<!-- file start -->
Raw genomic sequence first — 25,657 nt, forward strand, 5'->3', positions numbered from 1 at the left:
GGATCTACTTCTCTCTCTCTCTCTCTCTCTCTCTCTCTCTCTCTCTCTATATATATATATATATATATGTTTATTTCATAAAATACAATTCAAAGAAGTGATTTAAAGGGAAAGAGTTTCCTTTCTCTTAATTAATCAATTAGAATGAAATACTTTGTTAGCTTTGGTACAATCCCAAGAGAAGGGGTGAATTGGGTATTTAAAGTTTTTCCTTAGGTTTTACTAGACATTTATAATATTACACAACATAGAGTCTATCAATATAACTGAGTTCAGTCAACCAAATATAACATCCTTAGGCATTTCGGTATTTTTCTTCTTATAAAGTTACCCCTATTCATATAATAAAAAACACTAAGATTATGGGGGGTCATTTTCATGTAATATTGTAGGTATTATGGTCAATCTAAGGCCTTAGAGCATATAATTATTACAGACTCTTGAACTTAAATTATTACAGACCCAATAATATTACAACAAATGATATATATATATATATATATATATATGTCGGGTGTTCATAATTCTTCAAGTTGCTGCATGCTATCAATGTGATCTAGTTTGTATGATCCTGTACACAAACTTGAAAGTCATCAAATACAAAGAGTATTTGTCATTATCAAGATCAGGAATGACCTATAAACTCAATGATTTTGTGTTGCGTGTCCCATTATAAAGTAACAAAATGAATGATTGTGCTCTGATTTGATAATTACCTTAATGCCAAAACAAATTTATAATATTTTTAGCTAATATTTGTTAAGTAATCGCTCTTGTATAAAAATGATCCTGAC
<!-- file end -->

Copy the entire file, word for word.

Raw genomic sequence first — 25,657 nt, forward strand, 5'->3', positions numbered from 1 at the left:
GGATCTACTTCTCTCTCTCTCTCTCTCTCTCTCTCTCTCTCTCTCTCTATATATATATATATATATATGTTTATTTCATAAAATACAATTCAAAGAAGTGATTTAAAGGGAAAGAGTTTCCTTTCTCTTAATTAATCAATTAGAATGAAATACTTTGTTAGCTTTGGTACAATCCCAAGAGAAGGGGTGAATTGGGTATTTAAAGTTTTTCCTTAGGTTTTACTAGACATTTATAATATTACACAACATAGAGTCTATCAATATAACTGAGTTCAGTCAACCAAATATAACATCCTTAGGCATTTCGGTATTTTTCTTCTTATAAAGTTACCCCTATTCATATAATAAAAAACACTAAGATTATGGGGGGTCATTTTCATGTAATATTGTAGGTATTATGGTCAATCTAAGGCCTTAGAGCATATAATTATTACAGACTCTTGAACTTAAATTATTACAGACCCAATAATATTACAACAAATGATATATATATATATATATATATATATGTCGGGTGTTCATAATTCTTCAAGTTGCTGCATGCTATCAATGTGATCTAGTTTGTATGATCCTGTACACAAACTTGAAAGTCATCAAATACAAAGAGTATTTGTCATTATCAAGATCAGGAATGACCTATAAACTCAATGATTTTGTGTTGCGTGTCCCATTATAAAGTAACAAAATGAATGATTGTGCTCTGATTTGATAATTACCTTAATGCCAAAACAAATTTATAATATTTTTAGCTAATATTTGTTAAGTAATCGCTCTTGTATAAAAATGATCCTGAC